I used to offer a service for self-tape auditions. I stopped doing it because I believe a self-tape is best when it’s done exactly how it’s named; as a SELF-tape.
A self-tape doesn’t need to be polished and shot perfectly. A casting director doesn’t want to think you agonised over it for twelve hours, nor do they want you to pay a company to film it in perfect lighting. If there’s a chance your self-tape is going to look better than the TV show you’re auditioning for, then you’re doing it wrong.
A self-tape should have the look and feel of it being done by yourself. Or, if you’ve enlisted the help of a friend, you still want it to have a lo-fi look.
I’m not saying the technical side of things doesn’t matter, it definitely does.
It must be well-lit.
The sound must be clear.
But after that, it all comes down to performance.
No performance is perfect.
It isn’t meant to be.
You’re doing a self-tape to show them who you are. And to give them a hot-take of how you’d approach the material.
Here’s my ten tips on how to approach your self-tape auditions.
1. Try to have another actor read in with you. This isn’t essential, but an actor is likely to grasp the off-screen character better than if your Dad does it. So if an actor is around, grab them.
2. Don’t rehearse it for hours, you’ll kill it. Get a sense of how you’d approach it, then go for it.
3. Make a bold choice.
If you’re given material and the script says ‘the character is heartbroken,’ 80% of actors are going to choose to play ‘heartbroken’ the obvious way. Sad, crying, depressed. Consider playing against the obvious choice, it’ll be refreshing, and often it’s more true.
4. Make sure it contains an element of you; your uniqueness.
If you’re auditioning for a serial killer, don’t try too hard to make the character sound like a serial killer. Think more about; if you were a serial killer, how would you approach things?
That little tweak in thinking can really bring about a natural performance.
5. Be careful with props.
It reminds me too much of when I did drama in school (I’m talking GCSE’s, I never went to drama school). We were always picking things up and working them into a scene. “Oh here I am drinking this cup of tea while I plan the murder”.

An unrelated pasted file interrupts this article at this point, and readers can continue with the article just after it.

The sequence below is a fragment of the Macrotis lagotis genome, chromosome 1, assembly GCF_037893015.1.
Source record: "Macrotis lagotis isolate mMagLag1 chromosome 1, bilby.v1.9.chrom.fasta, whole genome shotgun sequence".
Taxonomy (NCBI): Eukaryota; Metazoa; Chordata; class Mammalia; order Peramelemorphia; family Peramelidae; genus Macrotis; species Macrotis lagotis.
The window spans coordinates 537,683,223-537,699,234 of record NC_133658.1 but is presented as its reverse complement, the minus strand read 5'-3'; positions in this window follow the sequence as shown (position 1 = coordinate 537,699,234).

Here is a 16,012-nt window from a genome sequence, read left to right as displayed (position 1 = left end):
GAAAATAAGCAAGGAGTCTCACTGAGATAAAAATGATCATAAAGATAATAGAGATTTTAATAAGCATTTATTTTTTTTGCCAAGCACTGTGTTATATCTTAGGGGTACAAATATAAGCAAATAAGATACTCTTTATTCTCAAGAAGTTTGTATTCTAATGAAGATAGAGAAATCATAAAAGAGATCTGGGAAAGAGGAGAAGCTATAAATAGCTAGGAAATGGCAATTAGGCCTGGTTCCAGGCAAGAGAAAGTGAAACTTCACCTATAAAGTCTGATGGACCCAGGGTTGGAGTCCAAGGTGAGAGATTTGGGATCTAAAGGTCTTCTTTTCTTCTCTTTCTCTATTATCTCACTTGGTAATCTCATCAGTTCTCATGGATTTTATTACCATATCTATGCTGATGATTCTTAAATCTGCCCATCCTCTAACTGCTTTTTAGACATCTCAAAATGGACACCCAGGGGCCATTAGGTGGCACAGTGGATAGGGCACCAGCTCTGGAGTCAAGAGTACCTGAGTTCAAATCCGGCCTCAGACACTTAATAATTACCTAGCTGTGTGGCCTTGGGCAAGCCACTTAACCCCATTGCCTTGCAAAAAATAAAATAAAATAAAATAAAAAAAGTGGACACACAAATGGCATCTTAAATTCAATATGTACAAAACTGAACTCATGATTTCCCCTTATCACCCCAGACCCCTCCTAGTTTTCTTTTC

“It’s a bold decision, Dan!” you might say. I hear you. But more likely, it’s a distraction.
6. Look at the script for character clues. If the piece is well-written, the character will be defined by the words you read. If someone asks your character, “what do you want on the pizza?” and they say “no cheese, only vegetables,” – you’ve likely learned something about your character.
You can’t be sure it’s congruent with the rest of the script (that you haven’t seen) but it probably is. If you really pay attention to how your character reacts to situations in the pages you receive, you can learn a lot about who they are and what motivates them. This will inform how you approach the character.
7. Do as few takes as possible.
You’ll drive yourself crazy if you do too many. Decide how you want to do it, film it. Try something different. Make sure you’ve got the words in the right order, then get it done.
8. Don’t be too slick! I understand the temptation to hand in a self-tape video that boasts Tarantino-like mastery of filmmaking, but it’ll distract the viewer and raise too many questions.
9. Don’t distract the viewer, period. Don’t do anything you haven’t been asked to do. If you were given instructions on how to film it, follow them. If you don’t, they won’t trust you. You need to show you’re listening.
10. Enjoy the process! There are actors who hate self-tapes, or who feel casting directors are being lazy by not having people in the room.
But self-tapes are essential, especially now. And if you get that call to come in AFTER they’ve seen a self-tape, then you stand a GREAT chance of being cast, because they know you suit the role.
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